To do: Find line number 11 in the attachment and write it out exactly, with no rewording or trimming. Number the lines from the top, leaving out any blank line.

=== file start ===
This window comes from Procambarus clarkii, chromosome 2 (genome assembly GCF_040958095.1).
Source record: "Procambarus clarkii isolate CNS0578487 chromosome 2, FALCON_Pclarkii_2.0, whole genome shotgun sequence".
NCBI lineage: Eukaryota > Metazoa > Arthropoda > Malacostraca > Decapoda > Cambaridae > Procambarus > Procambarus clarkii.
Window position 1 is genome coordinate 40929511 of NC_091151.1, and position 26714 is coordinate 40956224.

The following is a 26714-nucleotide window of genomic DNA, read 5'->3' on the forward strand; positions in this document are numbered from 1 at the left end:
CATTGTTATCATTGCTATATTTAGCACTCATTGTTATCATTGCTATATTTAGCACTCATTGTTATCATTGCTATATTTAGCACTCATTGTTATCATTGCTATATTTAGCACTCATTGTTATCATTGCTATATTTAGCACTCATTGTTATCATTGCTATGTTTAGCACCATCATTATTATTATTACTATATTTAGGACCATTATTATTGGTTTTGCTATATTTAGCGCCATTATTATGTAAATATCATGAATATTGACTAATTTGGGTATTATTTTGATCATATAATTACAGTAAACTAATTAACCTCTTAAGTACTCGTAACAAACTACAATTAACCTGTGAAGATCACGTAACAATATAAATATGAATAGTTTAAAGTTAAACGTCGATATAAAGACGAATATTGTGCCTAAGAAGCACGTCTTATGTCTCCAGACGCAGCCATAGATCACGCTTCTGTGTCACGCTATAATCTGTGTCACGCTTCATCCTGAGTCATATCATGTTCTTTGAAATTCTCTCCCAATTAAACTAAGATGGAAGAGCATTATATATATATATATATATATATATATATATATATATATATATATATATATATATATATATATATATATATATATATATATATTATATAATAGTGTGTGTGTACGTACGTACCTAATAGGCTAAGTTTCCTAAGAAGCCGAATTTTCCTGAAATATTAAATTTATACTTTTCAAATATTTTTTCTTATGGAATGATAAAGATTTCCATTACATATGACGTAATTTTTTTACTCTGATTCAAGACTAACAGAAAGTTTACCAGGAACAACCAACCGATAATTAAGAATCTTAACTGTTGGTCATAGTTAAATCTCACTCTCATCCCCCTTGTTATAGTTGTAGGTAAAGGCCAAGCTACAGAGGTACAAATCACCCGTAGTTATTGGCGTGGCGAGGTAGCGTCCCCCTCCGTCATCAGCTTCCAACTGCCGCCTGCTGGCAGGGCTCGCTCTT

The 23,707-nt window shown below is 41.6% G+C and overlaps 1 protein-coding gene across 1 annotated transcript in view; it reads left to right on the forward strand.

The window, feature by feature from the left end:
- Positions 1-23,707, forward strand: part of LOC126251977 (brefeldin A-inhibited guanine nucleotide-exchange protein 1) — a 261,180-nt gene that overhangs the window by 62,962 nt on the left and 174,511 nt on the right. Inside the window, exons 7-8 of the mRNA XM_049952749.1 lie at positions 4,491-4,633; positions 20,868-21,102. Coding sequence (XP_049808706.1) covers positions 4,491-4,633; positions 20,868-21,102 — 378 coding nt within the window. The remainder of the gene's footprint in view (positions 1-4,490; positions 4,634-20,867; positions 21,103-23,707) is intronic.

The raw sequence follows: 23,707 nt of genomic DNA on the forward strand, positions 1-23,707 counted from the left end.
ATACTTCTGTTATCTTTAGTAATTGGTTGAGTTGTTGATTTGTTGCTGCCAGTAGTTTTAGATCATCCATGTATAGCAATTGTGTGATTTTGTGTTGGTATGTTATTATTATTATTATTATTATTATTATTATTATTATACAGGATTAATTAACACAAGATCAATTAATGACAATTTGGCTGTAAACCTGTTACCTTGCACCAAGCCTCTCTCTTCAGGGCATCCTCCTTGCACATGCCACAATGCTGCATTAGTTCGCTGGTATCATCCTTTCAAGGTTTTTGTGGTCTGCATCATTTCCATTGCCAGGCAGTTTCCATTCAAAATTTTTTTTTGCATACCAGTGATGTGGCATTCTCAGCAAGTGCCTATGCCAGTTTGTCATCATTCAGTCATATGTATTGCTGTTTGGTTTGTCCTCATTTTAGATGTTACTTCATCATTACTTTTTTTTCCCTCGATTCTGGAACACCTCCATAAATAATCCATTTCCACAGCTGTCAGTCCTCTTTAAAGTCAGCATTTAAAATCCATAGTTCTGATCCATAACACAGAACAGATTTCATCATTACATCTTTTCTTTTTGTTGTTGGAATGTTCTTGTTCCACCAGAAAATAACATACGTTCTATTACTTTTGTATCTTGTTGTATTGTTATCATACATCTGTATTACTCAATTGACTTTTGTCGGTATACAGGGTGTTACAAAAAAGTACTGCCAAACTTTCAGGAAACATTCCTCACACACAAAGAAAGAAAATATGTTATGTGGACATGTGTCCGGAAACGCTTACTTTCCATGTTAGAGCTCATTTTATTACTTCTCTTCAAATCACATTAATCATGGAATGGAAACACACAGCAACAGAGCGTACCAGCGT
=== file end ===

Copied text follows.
ATACTTCTGTTATCTTTAGTAATTGGTTGAGTTGTTGATTTGTTGCTGCCAGTAGTTTTAGATCATCCATGTATAGCAATTGTGTGATTTTGTGTTGGTATGTTATTATTATTATTATTATTATTATTATTATTATTATACAGGATTAATTAACACAAGATCAATTAATGACAATTTGGCTGTAAACCTGTTACCTTGCACCAAGCCTCTCTCTTCAGGGCATCCTCCTTGCACATGCCACAATGCTGCATTAGTTCGCTGGTATCATCCTTTCAAGGTTTTTGTGGTCTGCATCATTTCCATTGCCAGGCAGTTTCCATTCAAAATTTTTTTTTGCATACCAGTGATGTGGCATTCTCAGCAAGTGCCTATGCCAGTTTGTCATCATTCAGTCATATGTATTGCTGTTTGGTTTGTCCTCATTTTAGATGTTACTTCATCATTACTTTTTTTTCCCTCGATTCTGGAACACCTCCATAAATAATCCATTTCCACAGCTGTCAGTCCTCTTTAAAGTCAGCATTTAAAATCCATAGTTCTGATCCATAACACAGAACAGATTTCATCATTACATCTTTTCTTTTTGTTGTTGGAATGTTCTTGTTCCACCAGAAAATAACATACGTTCTATTACTTTTGTATCTTGTTGTATTGTTATCATACATCTGTATTACTCAATTGACTTTTGTCGGTATACAGGGTGTTACAAAAAAGTACTGCCAAACTTTCAGGAAACATTCCTCACACACAAAGAAAGAAAATATGTTATGTGGACATGTGTCCGGAAACGCTTACTTTCCATGTTAGAGCTCATTTTATTACTTCTCTTCAAATCACATTAATCATGGAATGGAAACACACAGCAACAGAGCGTACCAGCGT